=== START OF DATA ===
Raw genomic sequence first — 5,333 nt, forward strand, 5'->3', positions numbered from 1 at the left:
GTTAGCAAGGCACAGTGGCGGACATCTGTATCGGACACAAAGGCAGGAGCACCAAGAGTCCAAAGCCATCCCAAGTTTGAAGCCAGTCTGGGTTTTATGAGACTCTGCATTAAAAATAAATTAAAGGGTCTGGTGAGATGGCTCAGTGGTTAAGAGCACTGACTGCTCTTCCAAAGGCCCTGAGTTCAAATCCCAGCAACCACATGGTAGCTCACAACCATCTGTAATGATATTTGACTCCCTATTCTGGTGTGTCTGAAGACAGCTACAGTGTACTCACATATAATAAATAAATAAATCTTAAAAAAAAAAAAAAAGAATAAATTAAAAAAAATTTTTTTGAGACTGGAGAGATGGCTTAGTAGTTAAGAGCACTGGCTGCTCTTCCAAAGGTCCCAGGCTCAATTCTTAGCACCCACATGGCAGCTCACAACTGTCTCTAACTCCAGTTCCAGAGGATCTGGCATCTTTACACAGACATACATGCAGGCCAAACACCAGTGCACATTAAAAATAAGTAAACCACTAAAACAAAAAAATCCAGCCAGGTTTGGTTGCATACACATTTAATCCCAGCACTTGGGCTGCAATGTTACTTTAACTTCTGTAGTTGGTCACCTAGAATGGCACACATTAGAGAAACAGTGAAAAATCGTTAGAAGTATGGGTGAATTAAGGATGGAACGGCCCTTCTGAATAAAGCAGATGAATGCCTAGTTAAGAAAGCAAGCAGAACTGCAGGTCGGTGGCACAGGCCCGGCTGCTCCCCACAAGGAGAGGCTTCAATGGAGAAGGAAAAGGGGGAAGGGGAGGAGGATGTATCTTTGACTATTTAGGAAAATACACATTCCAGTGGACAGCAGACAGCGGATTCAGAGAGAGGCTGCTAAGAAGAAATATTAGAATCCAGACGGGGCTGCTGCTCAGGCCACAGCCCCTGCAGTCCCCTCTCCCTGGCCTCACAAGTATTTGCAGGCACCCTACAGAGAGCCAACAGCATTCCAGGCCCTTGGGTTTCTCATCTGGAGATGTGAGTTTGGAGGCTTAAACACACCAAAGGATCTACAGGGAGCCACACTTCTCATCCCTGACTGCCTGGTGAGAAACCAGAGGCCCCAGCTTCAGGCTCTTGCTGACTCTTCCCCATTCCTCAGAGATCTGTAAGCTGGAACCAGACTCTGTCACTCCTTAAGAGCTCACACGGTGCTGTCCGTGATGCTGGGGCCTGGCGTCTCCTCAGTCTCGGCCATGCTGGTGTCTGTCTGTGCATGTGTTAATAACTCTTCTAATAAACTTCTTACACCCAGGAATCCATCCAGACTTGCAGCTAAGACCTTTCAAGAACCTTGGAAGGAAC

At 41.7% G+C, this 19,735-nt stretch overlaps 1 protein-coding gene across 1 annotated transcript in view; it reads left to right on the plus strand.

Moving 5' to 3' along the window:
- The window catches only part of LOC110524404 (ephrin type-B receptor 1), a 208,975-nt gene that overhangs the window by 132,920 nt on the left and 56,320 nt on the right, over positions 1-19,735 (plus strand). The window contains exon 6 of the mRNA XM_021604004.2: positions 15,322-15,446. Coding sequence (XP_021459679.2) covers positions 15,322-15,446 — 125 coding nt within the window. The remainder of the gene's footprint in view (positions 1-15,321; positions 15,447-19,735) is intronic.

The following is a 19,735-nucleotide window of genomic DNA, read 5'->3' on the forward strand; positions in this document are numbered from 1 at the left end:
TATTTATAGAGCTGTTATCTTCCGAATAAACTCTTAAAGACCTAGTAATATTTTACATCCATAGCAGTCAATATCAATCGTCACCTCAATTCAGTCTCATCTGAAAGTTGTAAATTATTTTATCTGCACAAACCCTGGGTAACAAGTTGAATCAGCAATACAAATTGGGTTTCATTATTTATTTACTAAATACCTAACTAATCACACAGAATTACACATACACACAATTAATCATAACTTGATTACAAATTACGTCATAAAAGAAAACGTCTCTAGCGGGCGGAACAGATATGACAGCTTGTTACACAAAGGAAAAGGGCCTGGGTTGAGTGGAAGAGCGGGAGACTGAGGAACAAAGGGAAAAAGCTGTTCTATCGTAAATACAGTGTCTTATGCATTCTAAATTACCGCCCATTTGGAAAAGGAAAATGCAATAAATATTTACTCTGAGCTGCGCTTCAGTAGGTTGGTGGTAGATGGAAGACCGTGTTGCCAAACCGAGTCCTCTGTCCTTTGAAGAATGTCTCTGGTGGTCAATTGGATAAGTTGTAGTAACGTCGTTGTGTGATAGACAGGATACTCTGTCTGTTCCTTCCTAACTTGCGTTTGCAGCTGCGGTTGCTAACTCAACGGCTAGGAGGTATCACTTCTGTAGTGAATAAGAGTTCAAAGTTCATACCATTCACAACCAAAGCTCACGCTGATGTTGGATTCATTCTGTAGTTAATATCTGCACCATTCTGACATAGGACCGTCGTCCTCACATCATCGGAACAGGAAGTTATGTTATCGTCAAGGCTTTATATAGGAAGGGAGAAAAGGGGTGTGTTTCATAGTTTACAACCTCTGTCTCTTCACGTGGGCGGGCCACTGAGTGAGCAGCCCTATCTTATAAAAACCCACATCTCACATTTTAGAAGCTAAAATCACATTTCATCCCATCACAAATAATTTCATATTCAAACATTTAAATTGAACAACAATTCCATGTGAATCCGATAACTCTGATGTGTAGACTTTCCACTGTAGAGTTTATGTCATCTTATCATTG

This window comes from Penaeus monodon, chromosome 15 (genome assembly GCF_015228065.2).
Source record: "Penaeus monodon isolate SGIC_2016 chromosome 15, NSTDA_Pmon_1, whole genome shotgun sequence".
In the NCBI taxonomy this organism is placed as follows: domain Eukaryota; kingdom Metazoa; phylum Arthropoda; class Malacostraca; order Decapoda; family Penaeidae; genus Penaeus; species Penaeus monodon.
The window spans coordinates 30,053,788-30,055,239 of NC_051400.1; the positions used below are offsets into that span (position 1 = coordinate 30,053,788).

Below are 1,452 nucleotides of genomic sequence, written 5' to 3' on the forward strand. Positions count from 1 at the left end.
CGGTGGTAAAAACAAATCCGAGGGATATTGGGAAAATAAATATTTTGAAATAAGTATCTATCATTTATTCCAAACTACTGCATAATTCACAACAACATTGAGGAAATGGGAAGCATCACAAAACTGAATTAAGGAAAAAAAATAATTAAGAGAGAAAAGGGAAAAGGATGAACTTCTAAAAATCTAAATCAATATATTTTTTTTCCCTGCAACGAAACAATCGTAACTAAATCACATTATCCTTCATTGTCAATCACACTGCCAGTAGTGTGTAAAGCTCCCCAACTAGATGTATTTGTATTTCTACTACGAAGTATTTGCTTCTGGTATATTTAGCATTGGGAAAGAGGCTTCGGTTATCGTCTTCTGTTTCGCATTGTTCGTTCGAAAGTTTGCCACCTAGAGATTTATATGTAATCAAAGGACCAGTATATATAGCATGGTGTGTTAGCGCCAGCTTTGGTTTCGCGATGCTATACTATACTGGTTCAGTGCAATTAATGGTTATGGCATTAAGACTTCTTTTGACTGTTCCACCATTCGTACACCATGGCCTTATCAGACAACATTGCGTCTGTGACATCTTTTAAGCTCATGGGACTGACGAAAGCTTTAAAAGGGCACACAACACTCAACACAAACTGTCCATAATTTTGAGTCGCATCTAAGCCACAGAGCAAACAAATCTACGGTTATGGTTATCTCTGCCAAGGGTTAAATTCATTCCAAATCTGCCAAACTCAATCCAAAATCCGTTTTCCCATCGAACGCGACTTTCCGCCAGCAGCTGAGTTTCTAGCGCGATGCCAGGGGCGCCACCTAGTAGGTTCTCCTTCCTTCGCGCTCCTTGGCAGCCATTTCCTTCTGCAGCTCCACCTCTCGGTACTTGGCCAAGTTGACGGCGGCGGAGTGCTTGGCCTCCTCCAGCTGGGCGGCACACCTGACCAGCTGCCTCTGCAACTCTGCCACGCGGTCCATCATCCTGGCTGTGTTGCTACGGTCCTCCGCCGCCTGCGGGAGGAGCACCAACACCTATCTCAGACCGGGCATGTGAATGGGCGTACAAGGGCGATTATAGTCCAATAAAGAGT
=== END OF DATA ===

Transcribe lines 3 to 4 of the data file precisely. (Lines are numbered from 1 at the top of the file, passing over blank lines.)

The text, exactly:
At 41.7% G+C, this 19,735-nt stretch overlaps 1 protein-coding gene across 1 annotated transcript in view; it reads left to right on the plus strand.

Moving 5' to 3' along the window: